Before we return to the DCB field, Ross intends to swap out the spare knife in the MacDon header. It will take sharper cutting parts to cut through the straw from this summer’s wheat crop. That will make the remaining days of #harvest21 go more smoothly for him.
We had both corn and soybeans going to market yesterday. Some to Robinson Grain, the local elevator, and some to ADM in Newburgh, Indiana. (on the Ohio River). The trucks are busy again today.
It’s a weird looking, gray and overcast day today. When you still have DCB to cut, this is not what you’re looking for! But the forecast is improving, and the first week of November looks to be colder but clearer. It’ll take a few dry days before we can return to the DCB harvest, and then 2.5-3 field work days to finish them off. This will be the first year in several now that we will not complete harvest in October. I guess we’ve been a little spoiled in the past few years with dry October days!
Gray skies, damp, a bit foggy. Reminds me of some of the days I experienced in Oregon when my son Philip lived out there.
It’s raining again this morning. Only .14″ (3.6mm) so far, but it looks and feels like more. After the weekend heavy rain, we were able to return to corn harvesting yesterday, and we finished off the final field of 2021 corn. That felt good to check that task off the list. But, rather than celebrate, we switched the combines over and moved over to Wheatland and started on some of the DCB (double-crop soybeans). We used the rest of the day into the evening. Cutting went better than I expected with the beans running 13.4 down to 12.9 moisture… a pleasant surprise. After completing two fields, we moved the combines back home and placed them in the shed ahead of today’s predicted rain. They are situated there now, waiting patiently for the next opportunity to cut more DCB.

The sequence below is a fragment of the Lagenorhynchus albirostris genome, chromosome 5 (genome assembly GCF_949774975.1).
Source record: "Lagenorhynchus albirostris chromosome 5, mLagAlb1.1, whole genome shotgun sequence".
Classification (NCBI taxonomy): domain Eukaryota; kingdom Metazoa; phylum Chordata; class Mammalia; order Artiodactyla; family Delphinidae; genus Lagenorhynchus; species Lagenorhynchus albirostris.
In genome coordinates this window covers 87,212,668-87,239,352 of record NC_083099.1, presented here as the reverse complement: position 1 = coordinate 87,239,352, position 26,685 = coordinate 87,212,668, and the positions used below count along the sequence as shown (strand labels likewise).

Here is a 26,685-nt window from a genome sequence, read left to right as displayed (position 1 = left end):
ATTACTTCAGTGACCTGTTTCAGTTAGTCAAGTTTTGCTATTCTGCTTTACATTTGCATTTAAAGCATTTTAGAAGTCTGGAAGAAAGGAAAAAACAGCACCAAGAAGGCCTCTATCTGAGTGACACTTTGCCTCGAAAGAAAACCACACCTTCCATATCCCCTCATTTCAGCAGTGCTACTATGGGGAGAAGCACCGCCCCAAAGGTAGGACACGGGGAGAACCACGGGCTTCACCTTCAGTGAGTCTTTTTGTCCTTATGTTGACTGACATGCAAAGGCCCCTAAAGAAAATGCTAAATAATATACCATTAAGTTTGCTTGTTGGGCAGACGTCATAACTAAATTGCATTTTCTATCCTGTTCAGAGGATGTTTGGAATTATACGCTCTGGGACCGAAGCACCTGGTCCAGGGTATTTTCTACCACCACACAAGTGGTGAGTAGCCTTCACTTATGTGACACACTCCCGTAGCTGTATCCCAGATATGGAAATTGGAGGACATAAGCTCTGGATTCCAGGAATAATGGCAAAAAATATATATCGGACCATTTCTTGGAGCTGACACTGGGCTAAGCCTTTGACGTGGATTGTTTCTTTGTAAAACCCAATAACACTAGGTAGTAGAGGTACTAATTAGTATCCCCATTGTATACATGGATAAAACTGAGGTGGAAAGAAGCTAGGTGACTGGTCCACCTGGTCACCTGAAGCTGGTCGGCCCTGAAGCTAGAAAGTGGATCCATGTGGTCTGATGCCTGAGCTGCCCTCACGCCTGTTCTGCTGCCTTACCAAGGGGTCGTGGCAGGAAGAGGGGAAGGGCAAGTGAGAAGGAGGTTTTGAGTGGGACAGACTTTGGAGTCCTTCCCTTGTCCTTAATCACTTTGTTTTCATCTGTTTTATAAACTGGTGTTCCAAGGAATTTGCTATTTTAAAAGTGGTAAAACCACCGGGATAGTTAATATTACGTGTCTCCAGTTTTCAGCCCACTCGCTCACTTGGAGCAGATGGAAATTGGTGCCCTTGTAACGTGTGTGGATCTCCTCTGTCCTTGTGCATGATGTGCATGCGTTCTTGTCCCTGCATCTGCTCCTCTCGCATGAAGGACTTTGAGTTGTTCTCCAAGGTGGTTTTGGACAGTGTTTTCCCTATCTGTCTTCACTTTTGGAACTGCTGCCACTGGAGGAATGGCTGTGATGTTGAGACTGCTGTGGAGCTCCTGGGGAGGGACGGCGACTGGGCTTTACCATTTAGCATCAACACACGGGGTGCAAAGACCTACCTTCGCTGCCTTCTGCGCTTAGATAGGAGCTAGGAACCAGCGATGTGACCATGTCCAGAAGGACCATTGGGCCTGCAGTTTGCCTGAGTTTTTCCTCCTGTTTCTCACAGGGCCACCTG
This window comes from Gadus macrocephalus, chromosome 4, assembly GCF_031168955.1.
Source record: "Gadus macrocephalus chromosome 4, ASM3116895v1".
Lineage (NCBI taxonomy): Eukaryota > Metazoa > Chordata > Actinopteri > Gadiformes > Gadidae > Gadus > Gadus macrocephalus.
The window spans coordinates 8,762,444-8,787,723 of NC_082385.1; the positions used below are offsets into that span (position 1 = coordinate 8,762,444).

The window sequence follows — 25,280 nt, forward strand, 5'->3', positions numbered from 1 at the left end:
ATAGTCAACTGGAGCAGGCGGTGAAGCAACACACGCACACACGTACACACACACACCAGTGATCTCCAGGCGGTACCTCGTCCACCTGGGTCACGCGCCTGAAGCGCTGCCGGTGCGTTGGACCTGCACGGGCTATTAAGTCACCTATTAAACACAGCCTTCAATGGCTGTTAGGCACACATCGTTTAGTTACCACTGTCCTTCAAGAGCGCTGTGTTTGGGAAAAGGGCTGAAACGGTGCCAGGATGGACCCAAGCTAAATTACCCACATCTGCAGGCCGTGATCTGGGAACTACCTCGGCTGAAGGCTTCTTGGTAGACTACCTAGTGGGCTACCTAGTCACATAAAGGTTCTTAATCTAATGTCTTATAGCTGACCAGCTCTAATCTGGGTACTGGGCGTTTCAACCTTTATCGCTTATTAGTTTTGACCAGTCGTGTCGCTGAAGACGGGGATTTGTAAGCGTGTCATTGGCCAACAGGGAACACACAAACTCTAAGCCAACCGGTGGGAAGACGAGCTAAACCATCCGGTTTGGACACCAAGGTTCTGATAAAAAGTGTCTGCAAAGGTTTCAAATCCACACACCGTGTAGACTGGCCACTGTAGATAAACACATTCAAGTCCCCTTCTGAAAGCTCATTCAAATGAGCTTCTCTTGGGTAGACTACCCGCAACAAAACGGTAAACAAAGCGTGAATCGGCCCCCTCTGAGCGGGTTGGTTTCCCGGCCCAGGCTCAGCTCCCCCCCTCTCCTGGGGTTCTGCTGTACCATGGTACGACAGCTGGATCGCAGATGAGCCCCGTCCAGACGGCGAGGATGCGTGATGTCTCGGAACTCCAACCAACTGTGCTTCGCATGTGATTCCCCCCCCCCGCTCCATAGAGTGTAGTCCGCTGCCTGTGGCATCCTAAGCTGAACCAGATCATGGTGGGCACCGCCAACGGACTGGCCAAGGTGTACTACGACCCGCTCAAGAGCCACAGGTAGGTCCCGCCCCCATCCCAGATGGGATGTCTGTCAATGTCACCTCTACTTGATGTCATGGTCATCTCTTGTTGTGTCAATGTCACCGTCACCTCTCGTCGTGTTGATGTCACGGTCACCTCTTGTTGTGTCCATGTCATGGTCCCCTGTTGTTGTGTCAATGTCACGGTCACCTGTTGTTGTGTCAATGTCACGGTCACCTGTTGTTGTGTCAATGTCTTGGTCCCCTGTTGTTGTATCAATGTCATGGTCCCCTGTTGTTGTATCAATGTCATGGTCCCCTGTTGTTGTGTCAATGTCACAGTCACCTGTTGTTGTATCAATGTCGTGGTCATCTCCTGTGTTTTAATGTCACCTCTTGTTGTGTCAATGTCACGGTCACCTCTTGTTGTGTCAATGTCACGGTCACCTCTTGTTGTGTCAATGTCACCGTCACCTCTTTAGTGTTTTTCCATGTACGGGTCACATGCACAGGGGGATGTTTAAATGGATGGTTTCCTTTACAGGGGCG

These were the last rows of corn for the fall harvest
Working in a DCB field on the east edge of Wheatland
DCB on the Steen farm.
The rain total so far this morning. It’s predicted to rain off-and-on through today and tomorrow.
It’s a gray, drizzly, Oregon-like day here in SWIN… but the wheat crop looks great!
The combines are tucked away in the shed, awaiting dry conditions to finish off DCB harvest. Yes, it’s gonna take some effort to get them clean again!
So, of the 3 crops we harvest in the fall… corn, soybeans, and DCB… two of them are complete!
Last week was a pretty productive week of harvest here at Carnahan & Sons. We went to the corn field down at our ‘Freddie’ farm on Monday. We worked diligently there for Monday and Tuesday… and got all that corn harvested. It is our largest single field, and the farthest away from home base… 13 miles of Knox County roads. It takes a while for the trucks to make the round trip. During those two days, we were able to send a few loads directly from the Freddie field to GPC in Washington, when it happened that the appointments coincided with the loads. That helped speed the trucking, for that field is closer to GPC than to home base. There remains only one field of corn to harvest.